In the knowledge economy, using the right networks & communities of practice is the best source of competitive advantage. Why and how?network.gif
  • networks are faster because it took time to build them, and their members stay connected 24/7 with each other and with other networks
  • they offer consistency and quality, because they selected each other on just these charracteristics
  • they are used to teamwork, they are built on trust & reciprocity
  • they are competitive, because they know who to reach, and they carry low overhead costs

But there is a also price to pay: don’t cheat or be greedy with a network!

  • they build on the principle, if I give 1, I can get 10, so you have to give first (and unlearn that old Adam Smith steam engine thinking)
  • treat a network well, and it will continue to help you in bad times, while predatory behaviour will cost you your reputation with multiple networks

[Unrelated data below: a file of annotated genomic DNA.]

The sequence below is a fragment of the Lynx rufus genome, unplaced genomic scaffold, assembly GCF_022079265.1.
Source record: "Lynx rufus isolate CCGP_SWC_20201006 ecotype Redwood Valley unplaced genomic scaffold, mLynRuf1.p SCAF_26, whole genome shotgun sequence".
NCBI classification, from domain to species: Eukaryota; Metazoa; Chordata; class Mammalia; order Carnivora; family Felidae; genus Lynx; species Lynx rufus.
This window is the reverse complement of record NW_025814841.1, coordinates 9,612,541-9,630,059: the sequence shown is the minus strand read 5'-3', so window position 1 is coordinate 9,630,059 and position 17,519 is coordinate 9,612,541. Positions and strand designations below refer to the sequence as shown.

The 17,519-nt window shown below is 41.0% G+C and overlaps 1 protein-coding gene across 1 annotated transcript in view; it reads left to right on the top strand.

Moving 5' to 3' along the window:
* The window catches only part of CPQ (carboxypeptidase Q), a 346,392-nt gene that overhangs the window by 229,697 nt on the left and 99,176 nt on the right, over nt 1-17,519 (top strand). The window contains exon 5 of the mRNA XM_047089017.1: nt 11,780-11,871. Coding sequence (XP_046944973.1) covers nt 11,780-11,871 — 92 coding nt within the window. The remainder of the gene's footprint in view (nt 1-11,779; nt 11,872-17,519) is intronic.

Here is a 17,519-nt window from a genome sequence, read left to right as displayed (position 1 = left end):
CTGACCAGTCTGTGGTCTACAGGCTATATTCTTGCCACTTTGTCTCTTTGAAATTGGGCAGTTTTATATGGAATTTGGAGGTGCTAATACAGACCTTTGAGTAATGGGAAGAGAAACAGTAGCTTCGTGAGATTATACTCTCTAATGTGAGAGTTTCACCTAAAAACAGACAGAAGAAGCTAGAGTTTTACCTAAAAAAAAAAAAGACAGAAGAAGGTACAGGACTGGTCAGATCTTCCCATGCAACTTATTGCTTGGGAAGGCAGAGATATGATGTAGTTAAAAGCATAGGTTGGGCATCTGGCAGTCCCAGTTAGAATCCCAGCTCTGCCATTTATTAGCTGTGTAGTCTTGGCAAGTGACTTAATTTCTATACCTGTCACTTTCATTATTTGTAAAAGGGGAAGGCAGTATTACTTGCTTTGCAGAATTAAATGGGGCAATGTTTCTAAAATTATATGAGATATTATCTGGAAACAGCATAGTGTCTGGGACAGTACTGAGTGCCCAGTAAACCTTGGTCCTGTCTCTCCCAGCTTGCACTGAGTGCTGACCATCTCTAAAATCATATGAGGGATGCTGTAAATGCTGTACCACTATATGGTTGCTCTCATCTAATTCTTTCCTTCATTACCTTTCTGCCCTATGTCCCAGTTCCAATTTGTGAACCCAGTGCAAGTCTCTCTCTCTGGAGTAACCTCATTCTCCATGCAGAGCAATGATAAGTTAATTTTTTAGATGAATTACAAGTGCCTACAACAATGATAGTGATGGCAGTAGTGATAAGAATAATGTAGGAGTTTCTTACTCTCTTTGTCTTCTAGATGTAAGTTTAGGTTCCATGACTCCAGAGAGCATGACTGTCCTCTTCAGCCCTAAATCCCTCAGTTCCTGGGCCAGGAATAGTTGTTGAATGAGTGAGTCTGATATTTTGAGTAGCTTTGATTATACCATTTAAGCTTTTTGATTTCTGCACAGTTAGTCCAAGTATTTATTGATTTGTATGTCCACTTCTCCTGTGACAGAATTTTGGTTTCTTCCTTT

• to use a network, you need to be part of it, and play by its rules
"In the knowledge creation economy, belonging and access are far more important that ownership and contro"Jeremy Rifkin
 
  • George Por (H-USA-F)
  • Jörg Reckhenrich (G)
  • Jean-Louis Smits (NL-B-E)
  • Johanna Spjut (SWE-B)
  • Paul Vandenbroek (NL-CH)

"How do we reclaim the sense of "WE" in a world of "Me"?network4.gif

  • Benedikte Dunge (DK-SWE-AUS)
  • Martin Fellenz (G-IRL)
  • Olivier Fercocq (F)
  • Palle Grozna (DK)
  • Sandra Wackens (B-F)

"God, please protect me from my friends, so I can take care of my ennemies"

  • Carolyn Dare - doc Biography for Imagics
  • Ditte Dung
  • Francois de Boissezon
  • Georgio Pauen (G-F-E-I)
  • Hans Löhr (SWE)
  • Jean Louis Schmidt
  • Jens Maier (G-UK-CH)
  • Judith Lorick (USA-F-G)
  • Sandra  Wackens - doc SandrasBiodata
  • Steen Larsen (DK)

"God, please protect me from my friends, so I can take care of my ennemies"

 
 
 
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